November 4, 2013 | By Daniel Nazer

Six Good Things About the Innovation Act: Part Three, Ending Discovery Abuse

The bipartisan Innovation Act is the best bill yet when it comes to fighting patent trolls. This post is the third of a series explaining the bill's various provisions. While the Innovation Act won't fix every problem with the patent system, it includes a powerful set of proposed reforms that—taken together—will significantly reduce the threat of abusive patent trolls.

Join us in supporting the Innovation Act. Take action and contact your member of Congress now.

Ending Discovery Abuse

Patent trolls use the expense of litigation to pressure defendants to settle, even when the underlying claims are weak. One of the major pressure points is the extraordinary cost of discovery (especially the cost of locating, reviewing, and producing electronic documents like email messages). Patent trolls, who are often shell companies with few employees and documents, face a much lower discovery burden. The trolls know this. Some will even openly threaten to make litigation as expensive as possible in order extort a payment.

In recent testimony to Congress (PDF), the General Counsel of SAS explained that in just one patent case his company was required to produce over 10,000,000 documents at a cost of over $1,500,000. Of these millions of documents, only 0.000183% appeared on the plaintiff’s evidence list for use at trial. SAS ultimately won that case before trial on summary judgment. Yet it still had to bear the extraordinary discovery cost.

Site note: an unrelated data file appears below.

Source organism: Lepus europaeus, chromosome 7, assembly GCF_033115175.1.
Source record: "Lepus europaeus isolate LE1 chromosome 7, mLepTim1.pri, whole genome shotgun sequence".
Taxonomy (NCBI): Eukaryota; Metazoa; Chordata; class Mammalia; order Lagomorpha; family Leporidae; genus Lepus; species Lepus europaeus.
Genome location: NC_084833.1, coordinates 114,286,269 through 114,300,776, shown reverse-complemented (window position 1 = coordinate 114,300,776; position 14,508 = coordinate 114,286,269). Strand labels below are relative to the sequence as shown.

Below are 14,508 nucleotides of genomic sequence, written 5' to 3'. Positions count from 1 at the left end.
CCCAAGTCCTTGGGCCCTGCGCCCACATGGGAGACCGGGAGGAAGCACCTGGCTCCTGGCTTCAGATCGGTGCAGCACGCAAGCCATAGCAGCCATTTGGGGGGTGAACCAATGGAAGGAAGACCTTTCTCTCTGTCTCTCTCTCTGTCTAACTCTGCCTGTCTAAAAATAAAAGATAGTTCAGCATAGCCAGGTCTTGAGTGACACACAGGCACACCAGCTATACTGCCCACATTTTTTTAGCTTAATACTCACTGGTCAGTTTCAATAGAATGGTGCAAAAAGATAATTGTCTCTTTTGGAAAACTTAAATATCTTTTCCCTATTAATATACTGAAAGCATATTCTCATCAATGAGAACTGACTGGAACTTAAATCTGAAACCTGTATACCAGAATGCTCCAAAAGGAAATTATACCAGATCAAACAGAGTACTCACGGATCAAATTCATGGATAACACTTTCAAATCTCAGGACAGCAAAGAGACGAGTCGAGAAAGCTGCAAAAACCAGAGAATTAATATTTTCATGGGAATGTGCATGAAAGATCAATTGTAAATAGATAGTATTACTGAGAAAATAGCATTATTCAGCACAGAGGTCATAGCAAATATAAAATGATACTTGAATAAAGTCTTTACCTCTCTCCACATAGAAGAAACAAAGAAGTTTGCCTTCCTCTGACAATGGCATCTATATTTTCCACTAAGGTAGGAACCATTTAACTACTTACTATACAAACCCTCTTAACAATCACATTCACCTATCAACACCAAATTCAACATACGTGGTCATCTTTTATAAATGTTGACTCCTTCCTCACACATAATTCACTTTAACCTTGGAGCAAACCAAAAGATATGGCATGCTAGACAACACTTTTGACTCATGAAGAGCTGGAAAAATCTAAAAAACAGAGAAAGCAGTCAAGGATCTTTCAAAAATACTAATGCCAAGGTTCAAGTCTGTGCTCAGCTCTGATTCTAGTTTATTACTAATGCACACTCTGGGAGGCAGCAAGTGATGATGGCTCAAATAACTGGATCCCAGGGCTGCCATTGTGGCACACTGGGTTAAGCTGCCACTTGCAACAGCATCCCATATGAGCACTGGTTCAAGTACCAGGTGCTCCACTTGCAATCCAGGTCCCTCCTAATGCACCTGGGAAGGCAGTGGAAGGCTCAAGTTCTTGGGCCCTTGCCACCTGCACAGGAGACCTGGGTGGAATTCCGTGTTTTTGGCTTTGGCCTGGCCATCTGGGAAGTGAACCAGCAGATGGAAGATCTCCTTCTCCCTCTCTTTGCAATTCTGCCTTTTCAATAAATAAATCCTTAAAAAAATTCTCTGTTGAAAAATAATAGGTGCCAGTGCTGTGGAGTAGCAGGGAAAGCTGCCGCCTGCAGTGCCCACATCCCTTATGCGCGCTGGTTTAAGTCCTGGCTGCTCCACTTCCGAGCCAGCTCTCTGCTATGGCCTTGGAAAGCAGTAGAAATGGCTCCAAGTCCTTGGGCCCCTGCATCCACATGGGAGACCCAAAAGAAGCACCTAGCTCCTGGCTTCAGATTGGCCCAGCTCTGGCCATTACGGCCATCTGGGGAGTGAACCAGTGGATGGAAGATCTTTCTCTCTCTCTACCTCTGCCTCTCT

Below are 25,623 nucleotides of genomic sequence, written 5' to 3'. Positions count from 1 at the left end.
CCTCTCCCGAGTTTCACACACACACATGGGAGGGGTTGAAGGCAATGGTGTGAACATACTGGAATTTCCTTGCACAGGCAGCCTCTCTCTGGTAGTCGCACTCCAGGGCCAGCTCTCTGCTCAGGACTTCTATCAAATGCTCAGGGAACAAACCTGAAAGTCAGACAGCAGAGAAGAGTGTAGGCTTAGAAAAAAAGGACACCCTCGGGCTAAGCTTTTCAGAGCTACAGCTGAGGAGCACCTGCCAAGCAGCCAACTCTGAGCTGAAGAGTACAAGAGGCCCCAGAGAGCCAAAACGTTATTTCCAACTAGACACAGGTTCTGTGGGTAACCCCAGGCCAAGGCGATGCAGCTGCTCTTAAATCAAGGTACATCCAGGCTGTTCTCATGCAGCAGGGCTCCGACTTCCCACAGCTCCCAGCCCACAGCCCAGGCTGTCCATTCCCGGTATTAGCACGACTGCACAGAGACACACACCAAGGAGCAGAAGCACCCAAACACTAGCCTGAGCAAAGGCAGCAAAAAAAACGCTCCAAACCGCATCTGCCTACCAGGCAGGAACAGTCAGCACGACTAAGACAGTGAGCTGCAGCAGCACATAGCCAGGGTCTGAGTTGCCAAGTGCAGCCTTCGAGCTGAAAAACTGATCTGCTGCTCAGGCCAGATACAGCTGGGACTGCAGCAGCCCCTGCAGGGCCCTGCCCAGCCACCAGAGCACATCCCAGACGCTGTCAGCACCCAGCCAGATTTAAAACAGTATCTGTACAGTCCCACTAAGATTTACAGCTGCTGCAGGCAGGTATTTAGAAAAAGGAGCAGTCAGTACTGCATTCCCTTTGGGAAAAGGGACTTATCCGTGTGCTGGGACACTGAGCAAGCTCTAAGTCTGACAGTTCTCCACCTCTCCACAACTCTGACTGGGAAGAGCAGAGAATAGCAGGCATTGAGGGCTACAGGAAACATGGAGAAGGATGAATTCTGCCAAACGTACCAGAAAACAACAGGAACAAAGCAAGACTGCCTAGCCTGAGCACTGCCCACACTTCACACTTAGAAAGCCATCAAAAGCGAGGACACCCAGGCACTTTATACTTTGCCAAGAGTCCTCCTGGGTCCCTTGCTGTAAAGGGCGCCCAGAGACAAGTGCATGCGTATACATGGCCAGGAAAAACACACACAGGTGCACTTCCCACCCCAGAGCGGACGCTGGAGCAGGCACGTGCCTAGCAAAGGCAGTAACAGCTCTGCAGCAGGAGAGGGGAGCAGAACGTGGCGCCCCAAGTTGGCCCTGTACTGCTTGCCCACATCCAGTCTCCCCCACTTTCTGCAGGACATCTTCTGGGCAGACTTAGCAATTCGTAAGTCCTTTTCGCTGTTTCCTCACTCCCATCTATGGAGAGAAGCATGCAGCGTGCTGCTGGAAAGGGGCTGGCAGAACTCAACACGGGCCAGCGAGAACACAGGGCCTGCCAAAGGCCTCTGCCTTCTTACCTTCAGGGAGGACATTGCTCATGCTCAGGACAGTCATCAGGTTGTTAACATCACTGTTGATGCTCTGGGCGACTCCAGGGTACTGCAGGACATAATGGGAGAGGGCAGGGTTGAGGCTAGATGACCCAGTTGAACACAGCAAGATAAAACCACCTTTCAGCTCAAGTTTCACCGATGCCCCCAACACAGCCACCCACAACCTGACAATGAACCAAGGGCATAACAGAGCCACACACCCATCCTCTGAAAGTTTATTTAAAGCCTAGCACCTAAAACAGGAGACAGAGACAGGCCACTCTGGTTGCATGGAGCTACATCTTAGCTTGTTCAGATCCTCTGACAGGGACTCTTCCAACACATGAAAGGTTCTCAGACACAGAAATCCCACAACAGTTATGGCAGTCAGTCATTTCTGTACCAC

The Innovation Act deals with this problem in two ways. First, it delays most discovery until after the relevant patent claims have been interpreted by the court. (This is known as claim construction.) In many cases, claim construction quickly disposes of a case by establishing that the defendant does or does not infringe. Delaying most discovery until after this point will save many innocent defendants from huge and unnecessary expense.

Second, the Innovation Act limits discovery to "core documents." These are defined as those documents most likely to be relevant to the litigation (such as documents about how the accused products actually work). Plaintiffs that want additional discovery will have to pay for it themselves. This should stop patent trolls from using asymmetric discovery burdens as a litigation weapon. Taken together with the other reforms in the Innovation Act, this will make the patent troll business model much less attractive.

Ending discovery abuse is just one of the ways the Innovation Act stops patent trolls. Tell your members of Congress to support this much-needed reform.

Posts in this series:

Part One: Heightened Pleading

Part Two: Fee Shifting

Part Three: Ending Discovery Abuse

Part Four: Transparency

Part Five: Customer Suit Excpetion

Part Six: Covered Business Method Review


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